How to Mix Your Nutrients Correctly

The Importance of Mixing your Nutrients Correctly

Do you find yourself wondering if your nutrient solution is exactly as it should be? Many growers overlook the process of mixing up their nutrient solution, which when done improperly can lower your final yields. In the text below, you will learn the simple steps of mixing your solution correctly, as well as key components that will help you boost your yields along the way.

Understanding your Water

Understanding your water is the first important step to take into account when mixing your nutrients. Depending on whether you are in a hard water area, or a soft water area, will depend on which variety of nutrients you need to use, as well as any additional additives.

If you are using tap water, you should let this sit for approximately 24 hours to allow for the Chlorine to be released. To speed this up, growers use products like Ecothrive Neutralise to dechlorinate their water, making it ready for use straight away.

Many growers in hard water areas opt for using a reverse osmosis filter. The benefit of this is you will be starting with an EC of 0.0. This is great because you are in total control over how much of each nutrient your plant receives. For example, our tap water is 0.7EC as we are in a hard water area. The issue with this is there is no way to guarantee the make up and quantities of micronutrients and macronutrients. In general, hard water areas contain a higher quantity of calcium and magnesium so it is important not to add too much CalMag to your reservoir. When using reverse osmosis water, it is essential to add CalMag each time.

Many brands will show you the recommended dosage of each nutrient, as well as what the desired EC reading should be. Whilst this is great to use as a guideline, it is important to avoid overfeeding as the damage can be irreversible in some instances, and in others takes a while to correct, ultimately slowing down the overall development of your plants. At London Grow we always recommend to start on the lower end of the dosages, and increase this as you feel necessary in line with your plant’s development. Now we have a good understanding of our water, we can move onto mixing up the solution.

What You’ll Need

    There are many useful pieces of equipment to take into consideration when preparing your nutrients. pH and EC meters are essential for your grow as these two factors will greatly influence your plants development. We recommend using the Bluelab pH pen as this will also show you the temperature of your solution. It is important to keep your solution cold, between 18 and 22C as anything above this can create an environment in which harmful pathogens thrive. If you are using liquid nutrients, it’s important to measure these accurately so we recommend using assorted sizes of pipettes, syringes and jugs depending on the size of your reservoir. Growers using powdered nutrients such as the Athena Pro line, and the VEG+BLOOM range should use accurate scales to ensure that the correct quantities are added.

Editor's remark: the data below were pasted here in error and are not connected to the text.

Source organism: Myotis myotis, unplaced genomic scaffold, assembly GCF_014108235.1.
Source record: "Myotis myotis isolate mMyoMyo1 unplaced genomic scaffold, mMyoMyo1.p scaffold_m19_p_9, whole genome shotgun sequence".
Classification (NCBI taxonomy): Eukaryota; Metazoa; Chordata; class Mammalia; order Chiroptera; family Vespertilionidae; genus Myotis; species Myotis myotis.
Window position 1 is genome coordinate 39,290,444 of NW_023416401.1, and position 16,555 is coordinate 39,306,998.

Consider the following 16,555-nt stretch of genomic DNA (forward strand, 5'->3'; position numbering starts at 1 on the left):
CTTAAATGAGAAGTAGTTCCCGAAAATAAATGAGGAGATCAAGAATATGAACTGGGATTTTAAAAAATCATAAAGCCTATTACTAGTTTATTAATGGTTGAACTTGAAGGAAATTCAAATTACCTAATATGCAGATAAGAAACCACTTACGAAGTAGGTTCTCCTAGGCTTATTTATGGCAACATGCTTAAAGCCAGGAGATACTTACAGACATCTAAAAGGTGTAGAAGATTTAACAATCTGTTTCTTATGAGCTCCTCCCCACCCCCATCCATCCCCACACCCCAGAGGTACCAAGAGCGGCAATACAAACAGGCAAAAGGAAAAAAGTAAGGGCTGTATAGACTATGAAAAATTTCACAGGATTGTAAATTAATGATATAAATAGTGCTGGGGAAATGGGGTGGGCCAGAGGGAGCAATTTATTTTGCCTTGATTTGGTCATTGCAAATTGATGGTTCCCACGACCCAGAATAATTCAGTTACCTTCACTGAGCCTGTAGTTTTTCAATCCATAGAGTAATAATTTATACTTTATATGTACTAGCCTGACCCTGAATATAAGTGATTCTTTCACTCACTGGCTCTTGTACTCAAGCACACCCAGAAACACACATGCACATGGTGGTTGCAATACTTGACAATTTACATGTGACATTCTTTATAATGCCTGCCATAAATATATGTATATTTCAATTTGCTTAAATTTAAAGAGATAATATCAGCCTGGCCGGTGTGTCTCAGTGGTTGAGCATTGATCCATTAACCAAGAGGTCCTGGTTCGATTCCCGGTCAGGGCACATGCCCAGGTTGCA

Mixing

    Whether you’re mixing your solution in a bucket, a reservoir, or simply a 1L jug, it’s important to work out how much of each nutrient you need to add. For example, CANNA Coco A & B are to be added in equal parts to your reservoir. We always advise to add part A, mix well, then let it settle. You can then introduce part B, mix well, then let it settle.

    Mixing the two together when undiluted in one container will cause a chemical reaction. This will either cause your solution to separate, or go cloudy. Both are indications that a chemical reaction has occurred between the nutrients. At this stage you must pour the solution away, and start again.

    Once you are satisfied that the solution is well mixed, it is then important to measure your EC (electrical conductivity) to ensure that the readings are within the correct range in accordance to the feed chart. This is detrimental to your grow as if the EC is too high in relation to the stage of growth your plant is at, you could overfeed it causing irreversible damage. Further to this, providing your plants with too little of the base nutrients will cause a deficiency in your plant. We’ll be covering more on this in a future post.

    After the base nutrients have been added, you can now move onto any additional additives you would like to include such as Biogreen X-Rooting and Biozym.

    Once your nutrient solution is within optimal range, it is then time to bring your pH within the correct range. Growers using Coco Coir should keep their solution slightly acidic, with pH between 5.8 and 6.1. Growers in soil should aim to keep their readings between 6.0 and 7.0. This is vital because plants uptake different nutrients at different rates, depending on the pH level. Keeping your solution within the above range will help optimise nutrient uptake in the root zone. Growers use top-quality pH up and down liquids from brands such as BioBizz and Growth Technology to ensure best results. We always recommend to lower your pH once all of your nutrients have been added, as some are more alkaline than others, which means that your pH reading will not be the same at the start as it will at the end.

    In the above text we have learnt the importance of your water, and how to prepare your nutrients correctly to ensure that your plants are absorbing a high quality, well mixed solution. We’ve learnt that using a pH and EC meter is essential for delivering accurate results. The result of this is an unrivalled harvest, with little to no issues throughout the grow cycle providing the correct ratios of nutrients have been given to the plant in line with which stage of the growth cycle, whether that be vegetative or blooming.